As told to Lauren Spear, 2284 words.
Tags: Music, Process, Identity, Mental health, Collaboration.
On creating from a personal placeMusician Jess Shoman (Tenci) discusses creative work as an emotional outlet, growing organically, and balancing solitude with collaboration.
Do you think you can inherit musicality?
Yeah, definitely. I think for me, I don’t have any super musical family members that I’ve directly learned from, but I do have people in my family that I feel in some way or another have passed something down to me—maybe spiritually. I’ve been inspired by the way that my family members do things, and that’s made its way into the way I make music.
Where do you think musical ability comes from?
I don’t think it necessarily has to be learned. As I’m sure it is for most musicians, my music is very memory-based. I started writing music more as an emotional outlet, and I think that naturally lends itself to this outpouring of sound where you don’t really know what to expect. You don’t know what’s going to come out of it. I certainly am not trained classically at all and don’t know any music theory, I just write from the heart, as cliché as that sounds. I think it’s almost better if you don’t know that much because things come out in a way that can end up being more creative and don’t sound the same as what everyone else is doing.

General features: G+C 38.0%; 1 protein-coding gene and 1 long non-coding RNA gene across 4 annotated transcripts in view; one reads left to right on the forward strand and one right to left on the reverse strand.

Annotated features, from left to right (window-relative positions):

Because you write from a personal place, do you feel like you have to experience something in order to write about it?
I just recently started learning how to write a song and not be completely heartbroken or sad or have it come from a place of pain. It took me a long time to be able to sit down and write a song about just a topic or something that’s a little more lighthearted. When I first started writing songs, it was this kind of purging of all these emotions and things that have happened to me over time. Once I got most of that out, I feel like I was finally able to just be like, “Okay, I can just do this as an exercise and not like I’m writing a song from my diary.”
Do you feel like there is a difference in what you’re writing about between your first record My Heart Is An Open Field and the latest release, A Swollen River, A Well Overflowing?
Yeah, definitely. Back to the point of shifting the way that I write songs, I took the time to think about what I wanted to say and how to approach it in a way that wasn’t the same as the first record. Because the first record, I think, was more of a blur of emotions. I was like, “What just happened?” The new record was definitely more intentional as far as the topics I wanted to write about and being careful about the instrumentation a little more.